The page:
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Angie Peltier


Angie Peltier
Former Extension Educator, Commercial Agriculture



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Hill and Furrow

Current topics about crop production in Western Illinois, including field crops research at the NWIARDC in Monmouth.
Figure. Drought damaged alfalfa in Southwestern Wisconsin, July 7, 2012.
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Nation- state- and region-wide crop conditions


Nation-wide crop conditions

Corn. The July 9th USDA Crop Progress Report summarized crop conditions for corn and soybean in 18 states throughout the continental US. For corn, Kentucky, Tennessee and Indiana are in the worst shape, with 72, 61 and 61 percent of the crop, respectively, in poor or very poor condition. Minnesota and North Dakota have the best crop conditions, with only 5 percent of the crop in poor or very poor condition. The largest (and adjacent) two corn producing states, Illinois and Iowa have very different crop conditions, with 48 and 18 percent of the crop, respectively, in poor or very poor condition.

Soybean. For soybean, Kentucky, Missouri and Indiana have the worst conditions, with 62, 54, and 51 percent of the crop, respectively, in poor or very poor condition. Minnesota and North Dakota have the best conditions with 7 and 6 percent of the crop, respectively, in poor or very poor condition. Illinois and Iowa, again, have very different conditions, with 42 and 15% of the crop, respectively, in poor or very poor condition.

Illinois and Western Illinois conditions

Soil Moisture. The Illinois Department of Agriculture released an Illinois Weather & Crops report on July 9th. Soil moisture conditions are bleak state-wide. Only 4 percent of the state has adequate topsoil moisture. Overall, 96 percent of the topsoil and 93 percent of the subsoil in the state is either short or very short of moisture. In the Western Illinois crop reporting district, 70 percent of the topsoil is very short, 27 percent is short, and only 3 percent has adequate moisture. Subsoil conditions are no better, with 74 percent of the acreage very short, 21 percent short, and only 5 percent with adequate moisture conditions. Southern Illinois is experiencing the worst conditions in the state with extreme drought conditions resulting in complete crop losses in much of the region.

The Western IL crop reporting district is currently under either moderate or severe drought conditions (Figure). The NWIARDC has historically enjoyed very high yields. Although cropping conditions are not ideal, the deep, productive soils at the NWIARDC have insulated us from the more extreme crop stress that others in the state and region have been experiencing. Take a look at pictures of drought stressed corn and alfalfa in Southwestern Wisconsin (Figures).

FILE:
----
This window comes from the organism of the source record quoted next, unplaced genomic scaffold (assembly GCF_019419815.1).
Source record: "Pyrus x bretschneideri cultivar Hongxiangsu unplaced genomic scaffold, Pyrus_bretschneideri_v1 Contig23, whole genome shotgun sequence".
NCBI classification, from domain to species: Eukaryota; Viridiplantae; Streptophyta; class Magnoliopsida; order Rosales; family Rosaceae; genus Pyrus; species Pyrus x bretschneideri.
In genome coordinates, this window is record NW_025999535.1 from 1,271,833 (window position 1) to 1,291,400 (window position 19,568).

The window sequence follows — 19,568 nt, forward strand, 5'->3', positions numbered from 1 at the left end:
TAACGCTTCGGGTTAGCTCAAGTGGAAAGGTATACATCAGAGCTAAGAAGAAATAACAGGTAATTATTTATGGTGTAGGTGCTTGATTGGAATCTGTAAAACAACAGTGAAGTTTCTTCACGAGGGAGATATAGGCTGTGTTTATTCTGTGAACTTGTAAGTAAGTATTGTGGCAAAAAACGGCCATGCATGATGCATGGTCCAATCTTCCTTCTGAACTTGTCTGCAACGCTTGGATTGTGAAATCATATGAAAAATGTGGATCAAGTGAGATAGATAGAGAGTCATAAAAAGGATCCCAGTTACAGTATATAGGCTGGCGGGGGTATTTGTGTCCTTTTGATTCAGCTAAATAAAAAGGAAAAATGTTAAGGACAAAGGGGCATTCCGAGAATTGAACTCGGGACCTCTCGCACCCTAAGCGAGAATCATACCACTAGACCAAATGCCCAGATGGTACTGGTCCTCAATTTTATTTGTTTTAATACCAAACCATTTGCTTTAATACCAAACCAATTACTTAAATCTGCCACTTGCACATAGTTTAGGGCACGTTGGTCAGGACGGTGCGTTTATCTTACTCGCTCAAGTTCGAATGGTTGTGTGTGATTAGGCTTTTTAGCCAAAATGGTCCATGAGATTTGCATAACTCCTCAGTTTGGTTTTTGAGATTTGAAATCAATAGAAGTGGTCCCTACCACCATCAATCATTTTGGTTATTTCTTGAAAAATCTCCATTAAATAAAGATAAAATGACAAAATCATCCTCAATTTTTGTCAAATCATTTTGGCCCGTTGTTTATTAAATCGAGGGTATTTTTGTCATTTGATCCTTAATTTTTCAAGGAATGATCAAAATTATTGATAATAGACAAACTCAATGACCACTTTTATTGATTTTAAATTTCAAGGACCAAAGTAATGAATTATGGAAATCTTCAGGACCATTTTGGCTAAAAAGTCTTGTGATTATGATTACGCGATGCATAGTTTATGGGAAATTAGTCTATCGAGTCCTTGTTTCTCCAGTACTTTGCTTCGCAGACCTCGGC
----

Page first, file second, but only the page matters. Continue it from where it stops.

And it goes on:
Crop Progress. Statewide, corn silking has progressed faster than in any of the past 10 years, with 77 percent of the crop silked by July 8th. In the Western crop reporting district, crop progress is further along that the statewide average. Statewide, 7 percent of the corn has reach the dough stage, while in in the Western district, 88 percent of the corn has silked and 14 percent has reached the dough stage. Statewide, 42 percent of the soybeans have bloomed and 6 percent are setting pods, while in the Western reporting district, 59 percent have bloomed and 13 percent are setting pods.

Drought stress in crops

Agronomists throughout the country have been writing about the potential effects of the hot, dry weather conditions on corn and soybean yields.

Corn. Dr. Emerson Nafziger, Agronomist at the University of Illinois, recently wrote about the potential effects of the hot weather on crop development. He expects pollen shed to occur over fewer days than if plants were exposed to cooler weather. The rolled leaves that can be observed in the late afternoon and poor leaf color are also indicators of stress.

Although early estimations of kernel fertilization may not indicate survival throughout the growing season, it is a way to determine how the dry soil conditions and hot weather may have affected kernel establishment. To estimate kernel fertilization, Dr. Nafziger says to remove husks approximately one week after silking begins. The silks that detach easily when tugged are attached to fertilized kernels while those that remain attached are likely not attached to fertilized kernels. More precise estimation of potential yields will be possible later in the month during the grain filling period.

Soybean. Although most folks in Illinois tend to focus on corn conditions, soybeans are also stressed this year. Flowering takes place for a much longer period (3x longer) than in corn, spreading out risks. Dry soil conditions can result in more of both flower and pod abortion than in a typical year. Along the tour of Warren County that I get on my morning commute, it appears that canopies have finally closed. Only time will tell how many pods will be retained, how many seeds develop, and how well the seeds will fill out in these stressed plants. Dr. Nafziger will likely address the affect of the drought on soybean yield potential during his talk at the upcoming NWIARDC Field Day.

Corn and Soybean as forages

Drs. Stephen Barnhart and Andy Lenssen of Iowa State University recently wrote about the decision to use drought damaged crops (corn and soybean) as forages in recent Integrated Crop Management News newsletters. University of Illinois Commercial Agriculture Educator Robert Bellm also recently wrote about using corn as forage and the importance of testing stalks for nitrate concentrations to avoid nitrate toxicity.




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